A Global Collaborative Sphere: Worldviews, Books, Articles, ?
Some would say that we have seen new media before, such as radio for example. But previous new media, among which especially radio and TV, were mass-media (one to many), and thus not very suitable for philosophy. They favoured the factory model of culture, according to which culture is a product, centrally produced, boxed, branded and then channeled to a mass audience. Under such a model of culture, broad common denominators have to be found in order to be successful. The web on the other hand is many to many, and thereby enables something called peer to peer production. Which is another word for voluntary co-creation, not very different from what people have historically been doing in their studies and on village squares. The difference is that now, with Web2.0, there is not just a global village announcer, but a global cultural society too.
And similarly to how the globalisation of markets has brought increased economic development, the internet is now enlarging the social sphere, and with it the ease, reach and effectiveness of (voluntary) cooperation on cultural creation. A well known example of something produced in this way is Wikipedia: the 7th most visited website in the world, containing more than 2.8 million articles in English, and in excess of 8 million articles in 235 other languages, as opposed to the 0.7 million in the Encyclopedia Britannica. Another, earlier example is Free Software: without much coordination ten-thousands of volunteers have created software of the highest quality, like the Linux operating system, OpenOffice and the Firefox browser.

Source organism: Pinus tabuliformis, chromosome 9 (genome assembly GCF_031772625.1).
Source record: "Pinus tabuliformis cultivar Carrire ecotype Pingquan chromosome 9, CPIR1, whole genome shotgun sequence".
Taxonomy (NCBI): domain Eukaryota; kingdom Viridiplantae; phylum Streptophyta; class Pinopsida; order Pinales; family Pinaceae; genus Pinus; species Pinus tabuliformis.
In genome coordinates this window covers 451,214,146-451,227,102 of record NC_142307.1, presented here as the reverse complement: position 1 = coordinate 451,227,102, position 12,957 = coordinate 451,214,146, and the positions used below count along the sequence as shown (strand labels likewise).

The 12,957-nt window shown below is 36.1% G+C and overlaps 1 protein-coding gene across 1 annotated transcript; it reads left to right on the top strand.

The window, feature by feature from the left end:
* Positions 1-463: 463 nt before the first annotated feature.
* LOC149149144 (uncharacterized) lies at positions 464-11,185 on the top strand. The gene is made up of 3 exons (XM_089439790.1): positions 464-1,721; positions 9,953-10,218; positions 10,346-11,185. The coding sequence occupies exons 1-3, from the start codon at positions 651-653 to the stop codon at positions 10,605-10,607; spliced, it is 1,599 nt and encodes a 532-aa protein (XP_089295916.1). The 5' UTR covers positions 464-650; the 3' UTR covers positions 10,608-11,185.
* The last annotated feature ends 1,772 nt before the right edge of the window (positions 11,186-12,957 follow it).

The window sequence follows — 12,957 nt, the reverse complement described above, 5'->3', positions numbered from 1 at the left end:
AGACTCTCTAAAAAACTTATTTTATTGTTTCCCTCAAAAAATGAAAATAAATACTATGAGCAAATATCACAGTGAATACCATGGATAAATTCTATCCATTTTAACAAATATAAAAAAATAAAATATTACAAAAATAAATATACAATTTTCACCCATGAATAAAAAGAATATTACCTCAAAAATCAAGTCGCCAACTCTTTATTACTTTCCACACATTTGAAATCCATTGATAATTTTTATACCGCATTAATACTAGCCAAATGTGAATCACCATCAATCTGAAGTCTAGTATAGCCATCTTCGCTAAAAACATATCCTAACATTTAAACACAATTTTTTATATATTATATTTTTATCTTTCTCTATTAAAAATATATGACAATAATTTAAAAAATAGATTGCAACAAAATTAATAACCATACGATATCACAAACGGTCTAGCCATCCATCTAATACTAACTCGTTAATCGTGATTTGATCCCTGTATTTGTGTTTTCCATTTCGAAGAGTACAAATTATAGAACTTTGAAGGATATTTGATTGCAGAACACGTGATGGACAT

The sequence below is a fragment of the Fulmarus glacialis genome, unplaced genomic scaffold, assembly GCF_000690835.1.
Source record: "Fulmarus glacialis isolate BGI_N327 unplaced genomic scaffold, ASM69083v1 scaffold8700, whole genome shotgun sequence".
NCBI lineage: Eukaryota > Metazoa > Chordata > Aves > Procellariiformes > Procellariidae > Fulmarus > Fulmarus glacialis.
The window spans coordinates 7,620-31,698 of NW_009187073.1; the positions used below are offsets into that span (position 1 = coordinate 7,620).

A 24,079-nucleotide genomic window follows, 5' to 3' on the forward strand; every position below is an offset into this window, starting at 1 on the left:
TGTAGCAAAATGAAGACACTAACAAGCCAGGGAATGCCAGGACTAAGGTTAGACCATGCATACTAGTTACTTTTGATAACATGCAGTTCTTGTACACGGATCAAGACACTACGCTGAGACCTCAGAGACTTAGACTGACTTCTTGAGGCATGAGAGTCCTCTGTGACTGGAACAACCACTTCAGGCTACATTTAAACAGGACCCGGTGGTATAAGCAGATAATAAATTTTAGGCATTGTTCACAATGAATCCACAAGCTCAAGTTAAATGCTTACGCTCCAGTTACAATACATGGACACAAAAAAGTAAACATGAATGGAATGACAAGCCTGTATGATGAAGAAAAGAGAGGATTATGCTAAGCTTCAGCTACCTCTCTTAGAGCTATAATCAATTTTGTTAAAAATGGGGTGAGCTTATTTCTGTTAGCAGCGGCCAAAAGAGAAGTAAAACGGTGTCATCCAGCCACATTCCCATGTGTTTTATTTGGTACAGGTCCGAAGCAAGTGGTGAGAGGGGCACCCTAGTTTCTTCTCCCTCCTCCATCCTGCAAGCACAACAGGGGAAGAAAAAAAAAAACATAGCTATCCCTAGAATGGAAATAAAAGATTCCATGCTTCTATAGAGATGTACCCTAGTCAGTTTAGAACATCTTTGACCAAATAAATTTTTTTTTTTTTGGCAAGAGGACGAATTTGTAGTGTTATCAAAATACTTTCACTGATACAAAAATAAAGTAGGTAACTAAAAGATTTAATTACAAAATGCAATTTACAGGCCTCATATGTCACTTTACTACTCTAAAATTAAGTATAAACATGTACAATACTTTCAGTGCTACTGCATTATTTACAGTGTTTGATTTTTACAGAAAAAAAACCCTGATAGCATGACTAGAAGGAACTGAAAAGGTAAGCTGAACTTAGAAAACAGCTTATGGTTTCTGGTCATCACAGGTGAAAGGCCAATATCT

Eric S. Raymond described this last example as a move from the cathedral- to the bazaar-model of software-development. The cathedral-model has a single architect or author who is responsible for the grand design, and who only presents his creation to the world when it is perfect, while in the bazaar-model the design gradually evolves from collective contributions. The adage there is release early and release often. And while all this might sound futuristic or far-fetched, the bazaar-model shares much with academic tradition. The move in philosophy from the classical schools with their all-encompassing world-views, to the medieval book as a philosopher's magnum opus in which all predecessors were repeated, to the journal-article of the enlightenment, in which they are summarised and referred to, can be seen as a move in the direction of a bazaar-model. Other similarities are decentralized operation and peer-review.
If we reckon that the move to journals came about because articles are shorter and more focused, have much faster turnover times for the `conversation', and thus make cooperation easier, then the web can bring many improvements in these respects. Especially because the only really new thing of the Free Software example was its use of the web which - through its shorter turnaround times, its many-to-many nature, and its global reach - has proven to be very suitable for peer to peer production. The web - to paraphrase McLuhan - "compresses time and space" more than the journal, and even more than the book. Thus if we are allowed to extrapolate, then at the very least, there should be room for the web as an informal medium for philosophy, next to journals and books.